So considering the larger context of social innovation, we can see that the two dimensions of the construct include the dimension of continuous verses discontinuous innovation and the second dimension of leverage and scale. Placing the two dimensions across each other, the concept of social innovation can be represented as four typologies as illustrated in the figure one.
The patterns and practice describing innovation that emerge when we consider the degree of change coupled with the degrees of leverage and scale can be described as follows:
Process Innovation: When the degrees of change are low (as in consistent and continuous) and the resources available for leverage and scale are inadequate, social innovation is largely consists of process improvements. This category of change is not simply trying “doing more with less,” but it is the sum total of the intentional, systematic, and strategic efforts of an agency to improve its processes largely within its existing structure, programs, and services.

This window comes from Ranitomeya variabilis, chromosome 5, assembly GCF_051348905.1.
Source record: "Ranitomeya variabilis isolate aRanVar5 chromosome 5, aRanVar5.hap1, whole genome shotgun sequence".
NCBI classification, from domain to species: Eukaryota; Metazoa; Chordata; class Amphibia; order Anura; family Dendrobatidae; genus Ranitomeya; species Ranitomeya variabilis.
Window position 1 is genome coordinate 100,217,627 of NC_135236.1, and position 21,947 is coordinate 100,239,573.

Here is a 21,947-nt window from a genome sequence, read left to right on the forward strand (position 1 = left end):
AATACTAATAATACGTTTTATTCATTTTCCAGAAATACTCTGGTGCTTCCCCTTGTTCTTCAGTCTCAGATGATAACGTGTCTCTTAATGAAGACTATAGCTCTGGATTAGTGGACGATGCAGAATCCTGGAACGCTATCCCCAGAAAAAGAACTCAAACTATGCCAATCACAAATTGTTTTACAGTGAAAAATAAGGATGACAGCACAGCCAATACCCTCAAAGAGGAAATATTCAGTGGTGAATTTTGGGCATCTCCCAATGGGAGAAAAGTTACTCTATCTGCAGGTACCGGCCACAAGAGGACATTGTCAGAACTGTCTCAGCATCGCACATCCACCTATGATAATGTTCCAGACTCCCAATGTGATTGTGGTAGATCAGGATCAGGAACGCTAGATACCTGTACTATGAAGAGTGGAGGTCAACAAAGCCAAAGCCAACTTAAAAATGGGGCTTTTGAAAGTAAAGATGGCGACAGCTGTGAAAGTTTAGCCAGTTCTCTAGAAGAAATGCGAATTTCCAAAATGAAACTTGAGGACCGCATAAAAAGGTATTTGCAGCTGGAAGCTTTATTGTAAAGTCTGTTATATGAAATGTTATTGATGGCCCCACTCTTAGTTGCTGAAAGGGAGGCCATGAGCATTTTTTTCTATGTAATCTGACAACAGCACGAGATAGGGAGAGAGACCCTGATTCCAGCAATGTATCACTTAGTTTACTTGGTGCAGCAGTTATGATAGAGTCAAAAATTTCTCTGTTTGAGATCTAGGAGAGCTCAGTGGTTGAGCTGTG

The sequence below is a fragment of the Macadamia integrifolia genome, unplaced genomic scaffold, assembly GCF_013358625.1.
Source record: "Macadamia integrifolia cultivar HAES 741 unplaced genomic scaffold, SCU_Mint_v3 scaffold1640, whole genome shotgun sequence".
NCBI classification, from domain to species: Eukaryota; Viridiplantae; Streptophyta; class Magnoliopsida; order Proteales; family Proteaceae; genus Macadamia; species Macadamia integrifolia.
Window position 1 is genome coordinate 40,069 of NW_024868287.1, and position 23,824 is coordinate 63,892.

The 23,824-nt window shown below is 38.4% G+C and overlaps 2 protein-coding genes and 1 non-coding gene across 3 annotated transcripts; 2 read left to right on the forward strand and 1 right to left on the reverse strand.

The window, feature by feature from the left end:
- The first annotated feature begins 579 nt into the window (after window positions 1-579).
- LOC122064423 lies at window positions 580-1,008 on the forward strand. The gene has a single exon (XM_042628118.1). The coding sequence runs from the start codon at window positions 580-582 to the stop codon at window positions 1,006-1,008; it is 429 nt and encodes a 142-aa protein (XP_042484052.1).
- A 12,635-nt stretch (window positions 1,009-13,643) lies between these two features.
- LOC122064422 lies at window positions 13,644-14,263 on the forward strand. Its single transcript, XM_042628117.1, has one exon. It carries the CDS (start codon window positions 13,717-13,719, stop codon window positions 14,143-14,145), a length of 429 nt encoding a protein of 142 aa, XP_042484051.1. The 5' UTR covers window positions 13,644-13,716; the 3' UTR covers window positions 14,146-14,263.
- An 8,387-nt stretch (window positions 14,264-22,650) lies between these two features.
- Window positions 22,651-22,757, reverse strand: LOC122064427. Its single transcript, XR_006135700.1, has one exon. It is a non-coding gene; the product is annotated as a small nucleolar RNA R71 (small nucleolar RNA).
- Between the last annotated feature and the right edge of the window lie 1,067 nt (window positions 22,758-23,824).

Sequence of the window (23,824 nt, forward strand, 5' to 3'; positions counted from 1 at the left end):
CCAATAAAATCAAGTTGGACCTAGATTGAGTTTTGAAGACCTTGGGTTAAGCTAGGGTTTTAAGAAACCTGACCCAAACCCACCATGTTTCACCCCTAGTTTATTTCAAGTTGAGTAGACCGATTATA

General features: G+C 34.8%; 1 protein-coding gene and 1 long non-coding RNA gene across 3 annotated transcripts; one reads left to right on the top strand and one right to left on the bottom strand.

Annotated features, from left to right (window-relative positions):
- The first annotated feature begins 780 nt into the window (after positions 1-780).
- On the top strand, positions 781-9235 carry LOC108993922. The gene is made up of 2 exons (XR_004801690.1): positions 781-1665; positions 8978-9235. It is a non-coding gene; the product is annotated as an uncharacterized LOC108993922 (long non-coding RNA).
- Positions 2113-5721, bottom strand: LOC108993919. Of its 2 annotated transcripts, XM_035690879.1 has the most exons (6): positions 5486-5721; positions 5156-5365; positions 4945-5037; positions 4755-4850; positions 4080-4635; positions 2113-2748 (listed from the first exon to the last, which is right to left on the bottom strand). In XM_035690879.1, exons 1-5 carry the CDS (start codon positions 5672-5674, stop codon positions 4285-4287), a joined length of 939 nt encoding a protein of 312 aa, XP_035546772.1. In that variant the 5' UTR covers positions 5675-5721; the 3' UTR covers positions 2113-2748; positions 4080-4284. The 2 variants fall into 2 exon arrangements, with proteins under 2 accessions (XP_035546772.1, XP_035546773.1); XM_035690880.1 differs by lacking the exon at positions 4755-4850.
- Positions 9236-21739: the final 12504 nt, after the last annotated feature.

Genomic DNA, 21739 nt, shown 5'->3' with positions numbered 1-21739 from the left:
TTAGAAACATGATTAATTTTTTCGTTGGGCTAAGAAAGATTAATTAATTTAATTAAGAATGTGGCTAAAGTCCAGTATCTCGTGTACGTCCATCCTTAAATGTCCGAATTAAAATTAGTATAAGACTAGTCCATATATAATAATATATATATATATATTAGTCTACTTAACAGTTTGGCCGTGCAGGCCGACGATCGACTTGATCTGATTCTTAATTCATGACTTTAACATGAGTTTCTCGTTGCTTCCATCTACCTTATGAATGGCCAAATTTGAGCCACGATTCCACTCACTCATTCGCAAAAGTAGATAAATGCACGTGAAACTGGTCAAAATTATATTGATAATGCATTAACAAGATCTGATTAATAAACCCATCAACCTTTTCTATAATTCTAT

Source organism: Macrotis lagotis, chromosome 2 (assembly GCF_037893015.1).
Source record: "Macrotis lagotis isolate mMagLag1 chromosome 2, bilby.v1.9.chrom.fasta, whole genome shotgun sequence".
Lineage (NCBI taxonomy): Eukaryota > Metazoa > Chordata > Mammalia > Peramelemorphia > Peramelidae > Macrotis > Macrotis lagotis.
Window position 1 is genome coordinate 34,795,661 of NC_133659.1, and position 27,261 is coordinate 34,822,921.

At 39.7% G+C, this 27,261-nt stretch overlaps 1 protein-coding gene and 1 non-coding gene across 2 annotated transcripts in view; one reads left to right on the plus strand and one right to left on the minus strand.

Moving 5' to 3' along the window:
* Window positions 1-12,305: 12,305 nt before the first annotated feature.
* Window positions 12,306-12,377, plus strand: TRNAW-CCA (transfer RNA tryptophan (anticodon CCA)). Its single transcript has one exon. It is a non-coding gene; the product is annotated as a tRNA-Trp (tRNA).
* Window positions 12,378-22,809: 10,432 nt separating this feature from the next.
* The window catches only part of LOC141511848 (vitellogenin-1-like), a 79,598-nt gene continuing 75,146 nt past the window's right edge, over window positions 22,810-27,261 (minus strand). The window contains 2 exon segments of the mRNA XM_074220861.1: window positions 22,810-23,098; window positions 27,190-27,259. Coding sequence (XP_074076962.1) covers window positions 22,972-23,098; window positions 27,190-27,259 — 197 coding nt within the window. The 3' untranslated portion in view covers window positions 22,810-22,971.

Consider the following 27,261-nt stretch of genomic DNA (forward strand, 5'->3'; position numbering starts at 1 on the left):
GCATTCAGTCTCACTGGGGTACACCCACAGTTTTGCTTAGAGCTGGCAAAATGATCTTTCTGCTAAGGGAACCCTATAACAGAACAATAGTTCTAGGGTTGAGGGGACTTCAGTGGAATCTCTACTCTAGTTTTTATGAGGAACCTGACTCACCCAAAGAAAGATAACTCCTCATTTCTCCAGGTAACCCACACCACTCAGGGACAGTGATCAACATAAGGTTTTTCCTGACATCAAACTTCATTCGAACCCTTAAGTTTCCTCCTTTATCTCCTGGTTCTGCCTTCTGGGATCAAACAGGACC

Growth Innovation: When an organization is focused on innovating within its existing structure, programs, and services, in the context of collaborative relationships or increased financial resources (leverage and scale), the innovation results in program growth. Typically this growth is driven by intentional program expansion, program replication, or program dissemination. It is in this quadrant that innovation might be opening branch operations in a new geography, training others in an affiliate or dissemination model, or expanding service hours. Innovation is typically about about scaling systems to serve more people, creating value chain efficiencies, or creating rigorous evidence-base that encourages the adoption of program or service models by others.